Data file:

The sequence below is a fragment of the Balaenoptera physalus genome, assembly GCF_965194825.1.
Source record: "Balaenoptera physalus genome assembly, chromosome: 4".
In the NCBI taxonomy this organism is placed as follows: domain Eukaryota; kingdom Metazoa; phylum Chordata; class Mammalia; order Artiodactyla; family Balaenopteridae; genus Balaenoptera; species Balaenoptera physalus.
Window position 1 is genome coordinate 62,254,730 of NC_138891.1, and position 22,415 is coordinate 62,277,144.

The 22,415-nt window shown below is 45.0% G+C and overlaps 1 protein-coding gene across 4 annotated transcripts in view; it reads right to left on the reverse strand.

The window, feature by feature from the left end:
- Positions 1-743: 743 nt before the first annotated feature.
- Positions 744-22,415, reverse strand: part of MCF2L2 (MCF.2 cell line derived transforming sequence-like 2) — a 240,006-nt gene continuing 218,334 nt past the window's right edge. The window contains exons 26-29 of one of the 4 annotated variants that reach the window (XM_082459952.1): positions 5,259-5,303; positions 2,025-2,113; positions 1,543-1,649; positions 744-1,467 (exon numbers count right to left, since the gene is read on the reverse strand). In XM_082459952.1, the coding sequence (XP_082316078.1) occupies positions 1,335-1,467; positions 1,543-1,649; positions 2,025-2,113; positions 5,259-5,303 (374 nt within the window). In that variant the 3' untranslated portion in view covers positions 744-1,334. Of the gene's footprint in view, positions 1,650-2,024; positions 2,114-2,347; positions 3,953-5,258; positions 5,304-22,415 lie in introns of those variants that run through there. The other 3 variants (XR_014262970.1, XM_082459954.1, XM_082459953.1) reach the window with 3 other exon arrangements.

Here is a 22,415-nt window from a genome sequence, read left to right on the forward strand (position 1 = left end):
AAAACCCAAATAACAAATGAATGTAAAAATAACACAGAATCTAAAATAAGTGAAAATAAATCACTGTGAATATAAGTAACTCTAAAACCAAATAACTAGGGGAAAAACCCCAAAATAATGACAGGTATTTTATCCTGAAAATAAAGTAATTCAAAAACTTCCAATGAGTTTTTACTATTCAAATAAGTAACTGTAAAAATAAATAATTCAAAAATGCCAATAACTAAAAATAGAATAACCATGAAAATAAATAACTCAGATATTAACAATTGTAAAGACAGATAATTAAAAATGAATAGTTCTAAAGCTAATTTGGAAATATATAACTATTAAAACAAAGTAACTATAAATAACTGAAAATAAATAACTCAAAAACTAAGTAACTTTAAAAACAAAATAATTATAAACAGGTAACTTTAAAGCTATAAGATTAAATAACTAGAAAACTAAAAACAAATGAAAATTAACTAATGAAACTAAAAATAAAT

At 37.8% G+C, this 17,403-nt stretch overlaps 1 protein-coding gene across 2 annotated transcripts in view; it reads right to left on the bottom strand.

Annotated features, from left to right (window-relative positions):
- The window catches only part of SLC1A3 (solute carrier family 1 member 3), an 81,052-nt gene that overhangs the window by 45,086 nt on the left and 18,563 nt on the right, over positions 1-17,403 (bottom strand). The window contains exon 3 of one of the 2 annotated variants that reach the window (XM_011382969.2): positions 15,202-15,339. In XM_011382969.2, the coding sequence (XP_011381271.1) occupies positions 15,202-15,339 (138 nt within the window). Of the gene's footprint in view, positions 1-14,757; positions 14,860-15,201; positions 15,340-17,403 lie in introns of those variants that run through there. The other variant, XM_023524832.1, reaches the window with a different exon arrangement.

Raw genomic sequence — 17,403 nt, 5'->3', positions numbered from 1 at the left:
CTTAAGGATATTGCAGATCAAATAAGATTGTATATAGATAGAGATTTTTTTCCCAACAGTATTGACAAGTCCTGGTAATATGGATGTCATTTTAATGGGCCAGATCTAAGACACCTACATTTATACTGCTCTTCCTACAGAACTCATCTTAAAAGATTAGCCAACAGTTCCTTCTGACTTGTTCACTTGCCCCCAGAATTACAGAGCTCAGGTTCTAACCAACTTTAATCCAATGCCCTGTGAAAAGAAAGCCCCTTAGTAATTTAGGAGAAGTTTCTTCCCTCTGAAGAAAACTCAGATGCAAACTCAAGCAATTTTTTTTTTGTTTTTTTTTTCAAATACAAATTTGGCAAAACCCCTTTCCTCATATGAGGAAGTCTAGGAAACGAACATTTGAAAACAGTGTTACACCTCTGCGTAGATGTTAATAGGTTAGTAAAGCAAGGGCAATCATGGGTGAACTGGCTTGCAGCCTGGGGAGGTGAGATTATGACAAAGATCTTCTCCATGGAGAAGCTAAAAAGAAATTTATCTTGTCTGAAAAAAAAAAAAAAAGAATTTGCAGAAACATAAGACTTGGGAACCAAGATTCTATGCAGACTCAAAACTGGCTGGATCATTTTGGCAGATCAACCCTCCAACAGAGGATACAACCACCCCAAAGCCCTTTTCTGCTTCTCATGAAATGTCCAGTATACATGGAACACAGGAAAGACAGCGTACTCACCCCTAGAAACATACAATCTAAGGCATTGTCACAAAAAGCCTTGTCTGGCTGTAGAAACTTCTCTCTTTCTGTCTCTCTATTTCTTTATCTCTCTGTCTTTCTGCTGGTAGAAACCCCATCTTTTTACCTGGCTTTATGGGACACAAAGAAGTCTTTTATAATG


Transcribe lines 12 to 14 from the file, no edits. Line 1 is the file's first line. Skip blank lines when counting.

Annotated features, from left to right (window-relative positions):
- The window catches only part of SLC1A3 (solute carrier family 1 member 3), an 81,052-nt gene that overhangs the window by 45,086 nt on the left and 18,563 nt on the right, over positions 1-17,403 (bottom strand). The window contains exon 3 of one of the 2 annotated variants that reach the window (XM_011382969.2): positions 15,202-15,339. In XM_011382969.2, the coding sequence (XP_011381271.1) occupies positions 15,202-15,339 (138 nt within the window). Of the gene's footprint in view, positions 1-14,757; positions 14,860-15,201; positions 15,340-17,403 lie in introns of those variants that run through there. The other variant, XM_023524832.1, reaches the window with a different exon arrangement.

Raw genomic sequence — 17,403 nt, 5'->3', positions numbered from 1 at the left: